Saturday, August 30, 2008

Identity theft?

Something happened the other day that really got to me - and then, the very fact that it had rocked me so much, got to me more. What happened was that I got a bill for a magazine I had not ordered. When I called them to find out what was going on, they told me that I had "ordered it online." Since I knew that I had done no such thing, I asked them to give me the contact information. They had the right name, address and phone, but someone else's email address. I pointed this out to them and asked to be taken off their mailing list. After hanging up, I felt rotten - like I have been invaded somehow. This person had masqueraded as me and gotten away with it. How could that be? The part of me that thinks of itself as unique and special was feeling quite bruised. 

It took awhile for the edge to come off my irritation and for me to begin considering the event from a different perspective. What really happened? Probably someone got ahold of my contact information and used it to fill an online sales quota. That has nothing to do with me. They probably have no idea who "I" am, nor do they care. So why do I take this so personally? 

We hear about identity theft becoming more and more common, but what are we really talking about? Is my identity the sum of all the numbers that make up my address, car registration, birth date, etc? Do those figures in fact define me in any way? Somehow I doubt it. What they DO is locate me in space and time. They say "Kenn is the person who is right here and was born at this time in this place." They are labels of events in the time space continuum, "identifying" me by notations of when and where, but they are not definitions of who I am.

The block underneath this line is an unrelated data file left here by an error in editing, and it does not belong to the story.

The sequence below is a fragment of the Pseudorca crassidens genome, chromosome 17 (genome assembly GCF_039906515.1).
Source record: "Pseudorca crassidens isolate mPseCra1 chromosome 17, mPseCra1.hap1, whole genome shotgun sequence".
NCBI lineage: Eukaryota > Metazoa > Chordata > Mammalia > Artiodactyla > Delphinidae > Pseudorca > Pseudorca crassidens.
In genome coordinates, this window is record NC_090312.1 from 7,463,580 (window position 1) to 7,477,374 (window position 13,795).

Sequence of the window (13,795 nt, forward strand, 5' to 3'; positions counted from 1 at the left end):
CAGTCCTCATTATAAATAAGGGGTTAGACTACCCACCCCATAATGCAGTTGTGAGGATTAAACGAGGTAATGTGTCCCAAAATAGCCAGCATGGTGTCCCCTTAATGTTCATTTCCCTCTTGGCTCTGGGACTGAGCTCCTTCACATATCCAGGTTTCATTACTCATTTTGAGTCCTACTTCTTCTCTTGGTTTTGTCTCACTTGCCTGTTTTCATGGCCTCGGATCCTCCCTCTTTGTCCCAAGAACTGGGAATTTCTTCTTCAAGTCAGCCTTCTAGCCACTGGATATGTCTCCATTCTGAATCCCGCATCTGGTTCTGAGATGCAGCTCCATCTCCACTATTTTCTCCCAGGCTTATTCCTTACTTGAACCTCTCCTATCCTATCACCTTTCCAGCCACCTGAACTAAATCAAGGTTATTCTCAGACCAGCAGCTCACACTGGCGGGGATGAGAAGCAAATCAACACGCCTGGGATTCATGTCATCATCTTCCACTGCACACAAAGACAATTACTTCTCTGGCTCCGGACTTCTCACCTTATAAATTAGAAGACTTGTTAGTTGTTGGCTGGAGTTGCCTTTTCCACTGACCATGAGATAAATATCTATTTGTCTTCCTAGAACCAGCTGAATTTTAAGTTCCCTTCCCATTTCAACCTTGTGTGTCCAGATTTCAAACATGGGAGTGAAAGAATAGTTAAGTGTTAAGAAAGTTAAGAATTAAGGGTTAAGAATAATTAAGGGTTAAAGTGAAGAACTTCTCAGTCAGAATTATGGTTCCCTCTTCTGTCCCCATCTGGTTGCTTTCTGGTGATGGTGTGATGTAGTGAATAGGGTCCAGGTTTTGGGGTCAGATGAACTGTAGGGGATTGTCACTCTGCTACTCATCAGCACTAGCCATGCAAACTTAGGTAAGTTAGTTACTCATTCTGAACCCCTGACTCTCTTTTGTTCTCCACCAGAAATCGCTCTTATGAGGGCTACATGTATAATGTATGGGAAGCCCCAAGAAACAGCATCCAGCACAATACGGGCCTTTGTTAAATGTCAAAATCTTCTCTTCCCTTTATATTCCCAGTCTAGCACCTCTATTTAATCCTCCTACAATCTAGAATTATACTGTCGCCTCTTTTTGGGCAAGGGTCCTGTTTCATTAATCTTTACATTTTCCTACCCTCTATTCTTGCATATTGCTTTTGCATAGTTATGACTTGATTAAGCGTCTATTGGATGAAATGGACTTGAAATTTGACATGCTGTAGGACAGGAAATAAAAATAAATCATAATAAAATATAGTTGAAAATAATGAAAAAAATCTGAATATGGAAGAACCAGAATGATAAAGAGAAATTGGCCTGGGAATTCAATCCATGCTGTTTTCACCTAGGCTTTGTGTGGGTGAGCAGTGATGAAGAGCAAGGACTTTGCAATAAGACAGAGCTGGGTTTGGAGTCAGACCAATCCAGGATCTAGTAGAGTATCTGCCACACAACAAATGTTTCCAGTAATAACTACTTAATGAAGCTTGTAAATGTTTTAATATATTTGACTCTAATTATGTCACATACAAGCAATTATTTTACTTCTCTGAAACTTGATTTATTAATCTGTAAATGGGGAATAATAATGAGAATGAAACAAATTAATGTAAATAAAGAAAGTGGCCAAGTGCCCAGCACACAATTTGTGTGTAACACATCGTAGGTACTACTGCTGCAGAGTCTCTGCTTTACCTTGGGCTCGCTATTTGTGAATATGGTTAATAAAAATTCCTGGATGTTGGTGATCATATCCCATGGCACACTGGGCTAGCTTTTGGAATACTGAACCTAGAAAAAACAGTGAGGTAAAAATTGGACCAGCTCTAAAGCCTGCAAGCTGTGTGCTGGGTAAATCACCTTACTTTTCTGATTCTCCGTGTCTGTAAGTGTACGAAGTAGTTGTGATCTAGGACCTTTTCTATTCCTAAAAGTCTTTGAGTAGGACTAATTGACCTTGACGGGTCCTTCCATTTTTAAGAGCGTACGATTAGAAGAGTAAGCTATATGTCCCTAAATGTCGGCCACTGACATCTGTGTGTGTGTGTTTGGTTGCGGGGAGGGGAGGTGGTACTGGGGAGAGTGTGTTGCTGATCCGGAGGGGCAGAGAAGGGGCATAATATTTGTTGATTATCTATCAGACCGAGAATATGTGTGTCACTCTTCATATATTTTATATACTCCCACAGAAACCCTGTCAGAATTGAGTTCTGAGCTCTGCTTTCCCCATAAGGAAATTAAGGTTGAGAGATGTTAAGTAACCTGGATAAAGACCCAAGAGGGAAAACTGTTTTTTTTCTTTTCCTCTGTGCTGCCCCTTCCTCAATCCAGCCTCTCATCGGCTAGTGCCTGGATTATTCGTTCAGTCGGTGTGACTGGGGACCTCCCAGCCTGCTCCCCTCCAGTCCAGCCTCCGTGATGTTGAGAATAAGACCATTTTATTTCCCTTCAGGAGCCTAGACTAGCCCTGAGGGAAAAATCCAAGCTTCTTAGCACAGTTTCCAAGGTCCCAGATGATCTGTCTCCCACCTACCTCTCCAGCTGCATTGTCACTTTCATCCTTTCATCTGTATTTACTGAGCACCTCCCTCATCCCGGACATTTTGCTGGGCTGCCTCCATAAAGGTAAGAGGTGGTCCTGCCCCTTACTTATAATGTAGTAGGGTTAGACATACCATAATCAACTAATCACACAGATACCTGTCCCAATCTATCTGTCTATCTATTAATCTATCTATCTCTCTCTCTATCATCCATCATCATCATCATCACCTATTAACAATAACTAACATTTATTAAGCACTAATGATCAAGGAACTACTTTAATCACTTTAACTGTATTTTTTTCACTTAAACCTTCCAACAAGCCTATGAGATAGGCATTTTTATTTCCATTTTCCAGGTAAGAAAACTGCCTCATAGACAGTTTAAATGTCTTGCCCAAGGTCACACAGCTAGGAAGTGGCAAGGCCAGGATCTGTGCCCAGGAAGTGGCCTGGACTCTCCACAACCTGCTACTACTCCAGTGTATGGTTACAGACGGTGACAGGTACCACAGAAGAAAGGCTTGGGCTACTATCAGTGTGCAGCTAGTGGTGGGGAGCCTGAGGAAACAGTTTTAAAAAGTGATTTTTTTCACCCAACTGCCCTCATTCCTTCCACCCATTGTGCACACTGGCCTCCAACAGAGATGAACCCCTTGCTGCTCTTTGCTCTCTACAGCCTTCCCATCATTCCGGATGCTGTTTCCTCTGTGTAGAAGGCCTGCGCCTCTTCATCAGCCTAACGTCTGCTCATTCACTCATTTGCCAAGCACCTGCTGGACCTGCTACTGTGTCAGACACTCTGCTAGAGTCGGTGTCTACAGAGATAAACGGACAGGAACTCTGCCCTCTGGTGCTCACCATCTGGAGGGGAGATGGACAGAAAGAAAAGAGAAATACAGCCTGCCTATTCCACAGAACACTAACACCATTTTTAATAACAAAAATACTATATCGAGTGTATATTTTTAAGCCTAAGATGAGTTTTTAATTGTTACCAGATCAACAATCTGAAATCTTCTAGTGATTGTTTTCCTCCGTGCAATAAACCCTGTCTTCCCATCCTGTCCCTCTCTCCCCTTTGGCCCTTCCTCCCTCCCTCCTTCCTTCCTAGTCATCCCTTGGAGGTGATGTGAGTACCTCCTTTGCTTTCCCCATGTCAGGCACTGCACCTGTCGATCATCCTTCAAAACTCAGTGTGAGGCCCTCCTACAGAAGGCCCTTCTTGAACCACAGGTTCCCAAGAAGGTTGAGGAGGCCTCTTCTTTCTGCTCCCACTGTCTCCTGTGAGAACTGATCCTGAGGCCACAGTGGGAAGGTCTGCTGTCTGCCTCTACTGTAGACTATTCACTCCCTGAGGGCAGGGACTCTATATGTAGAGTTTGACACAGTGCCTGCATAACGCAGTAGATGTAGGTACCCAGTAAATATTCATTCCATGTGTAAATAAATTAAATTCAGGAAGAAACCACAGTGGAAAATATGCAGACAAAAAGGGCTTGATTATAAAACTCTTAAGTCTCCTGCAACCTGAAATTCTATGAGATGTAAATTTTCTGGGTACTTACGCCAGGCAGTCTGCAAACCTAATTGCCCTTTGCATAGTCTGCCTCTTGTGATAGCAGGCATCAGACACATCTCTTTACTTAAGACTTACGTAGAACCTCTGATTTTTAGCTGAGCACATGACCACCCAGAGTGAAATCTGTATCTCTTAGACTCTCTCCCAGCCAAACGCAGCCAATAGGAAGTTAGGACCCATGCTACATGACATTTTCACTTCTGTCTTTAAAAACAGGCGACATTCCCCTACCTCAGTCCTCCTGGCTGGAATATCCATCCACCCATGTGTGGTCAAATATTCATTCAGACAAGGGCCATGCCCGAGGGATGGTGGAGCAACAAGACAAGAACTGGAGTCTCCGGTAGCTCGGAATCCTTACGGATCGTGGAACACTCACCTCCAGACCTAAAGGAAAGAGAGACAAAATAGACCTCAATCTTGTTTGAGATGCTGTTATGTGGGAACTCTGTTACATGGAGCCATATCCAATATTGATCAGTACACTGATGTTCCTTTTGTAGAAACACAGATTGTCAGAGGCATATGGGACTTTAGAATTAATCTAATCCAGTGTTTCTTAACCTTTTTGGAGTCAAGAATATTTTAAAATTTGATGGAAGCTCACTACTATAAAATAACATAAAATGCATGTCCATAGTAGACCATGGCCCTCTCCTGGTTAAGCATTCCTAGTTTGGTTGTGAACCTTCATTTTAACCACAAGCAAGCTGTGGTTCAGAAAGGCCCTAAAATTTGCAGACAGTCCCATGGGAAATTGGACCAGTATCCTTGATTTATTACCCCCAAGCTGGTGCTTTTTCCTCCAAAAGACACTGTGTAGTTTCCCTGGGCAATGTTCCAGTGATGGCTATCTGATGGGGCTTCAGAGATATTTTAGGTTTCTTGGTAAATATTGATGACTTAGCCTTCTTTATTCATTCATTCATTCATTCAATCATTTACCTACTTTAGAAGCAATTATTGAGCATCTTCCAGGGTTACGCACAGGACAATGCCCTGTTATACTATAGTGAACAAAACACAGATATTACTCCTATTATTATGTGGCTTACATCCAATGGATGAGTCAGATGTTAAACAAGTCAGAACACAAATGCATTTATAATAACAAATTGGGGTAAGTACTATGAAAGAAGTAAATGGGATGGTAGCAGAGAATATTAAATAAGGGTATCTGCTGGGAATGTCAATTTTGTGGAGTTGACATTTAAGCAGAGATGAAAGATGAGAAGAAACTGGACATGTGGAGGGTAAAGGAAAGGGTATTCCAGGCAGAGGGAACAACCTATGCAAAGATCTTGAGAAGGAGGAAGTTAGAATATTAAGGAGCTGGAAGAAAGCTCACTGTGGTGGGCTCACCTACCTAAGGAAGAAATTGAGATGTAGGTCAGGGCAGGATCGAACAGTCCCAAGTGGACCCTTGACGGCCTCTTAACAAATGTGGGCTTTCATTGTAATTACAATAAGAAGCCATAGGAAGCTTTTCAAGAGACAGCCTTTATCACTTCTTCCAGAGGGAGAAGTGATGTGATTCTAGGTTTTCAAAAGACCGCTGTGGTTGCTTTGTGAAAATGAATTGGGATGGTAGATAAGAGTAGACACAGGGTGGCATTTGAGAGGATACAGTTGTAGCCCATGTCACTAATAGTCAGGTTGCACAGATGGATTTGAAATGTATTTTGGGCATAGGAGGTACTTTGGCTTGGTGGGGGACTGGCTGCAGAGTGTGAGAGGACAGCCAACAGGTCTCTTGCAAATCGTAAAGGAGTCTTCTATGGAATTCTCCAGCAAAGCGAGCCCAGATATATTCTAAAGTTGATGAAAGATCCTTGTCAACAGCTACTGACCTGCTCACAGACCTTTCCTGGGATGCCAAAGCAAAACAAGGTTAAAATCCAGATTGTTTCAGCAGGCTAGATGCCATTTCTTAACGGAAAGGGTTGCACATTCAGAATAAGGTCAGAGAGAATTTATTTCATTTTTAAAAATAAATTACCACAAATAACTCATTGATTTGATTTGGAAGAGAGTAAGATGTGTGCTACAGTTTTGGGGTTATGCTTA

This leads me to consider: If these are not my identity, what is? On a purely physical level, there are literally millions of tiny organisms that make up my body, and it is only the efficacy of their communal interface that allows me to breathe, eat and move - not to mention think and speak. This is a rather uncomfortable thing to really dwell on, but I cannot think of it as "me." 

On a more esoteric level, I have three souls: The soul of my physical presence that is tied to this world; the soul that will return to my ancestors; and, the soul that will come back for other lifetimes, as it has before. Is the co-mingling of these etheric elements the basis for my identity? 

By now my head is spinning. What is identity anyway? In mundane terms it does refer to those pieces of information that separate you from everyone else for the sake of legal purposes. My name, social security number, driver's license, address, phone number - all of these are saying in some way: "this is me - that is not me." So "I" am the one who makes this statement, yes? When I sit down to meditate, it is "me" who is taking a seat on the zafu; "me" who is seeking the inner Stillness; "me" who is observing the breath; "me" who. . . but wait! If I am the one observing, who is it that is observed? 

So here we are at the real problem: We don't really know who we are. This is perhaps because our "self" is more mystery than fact. But it is this discomfort of realizing that we truly do not know who this thing called "self" is that keeps us grasping at the straws of identity. There is no "self" in terms of numbers or concrete object. There is only a wavefront of consciousness, arising from the vast and incoherent community of organisms, souls, memories, connections, preferences and loyalties that masquerades - for a little while - as someone we call "ourself". 




Now - when I consider the copy of TV Guide I just threw out, I am somewhat more at peace. 


1 comment:

pmsheerin said...

this is a part of reality that I rarely think about, but is very true to my experience. For many years I put a lot of effort into creating my identity through my outer appearances - what I wear, my job, who I dated... now I spend the second half of my life meditating and realizing that all outer appearances are not really "Me" as you say. I feel like I have had some confirmation of progress on that path recently. When I am waking up in the morning (in that very open state) I notice that I have a much less clear sense of who I am and who others are. It's not until conscious mind fully awakens that I assume my identity that allows me to interface with the rest of the world.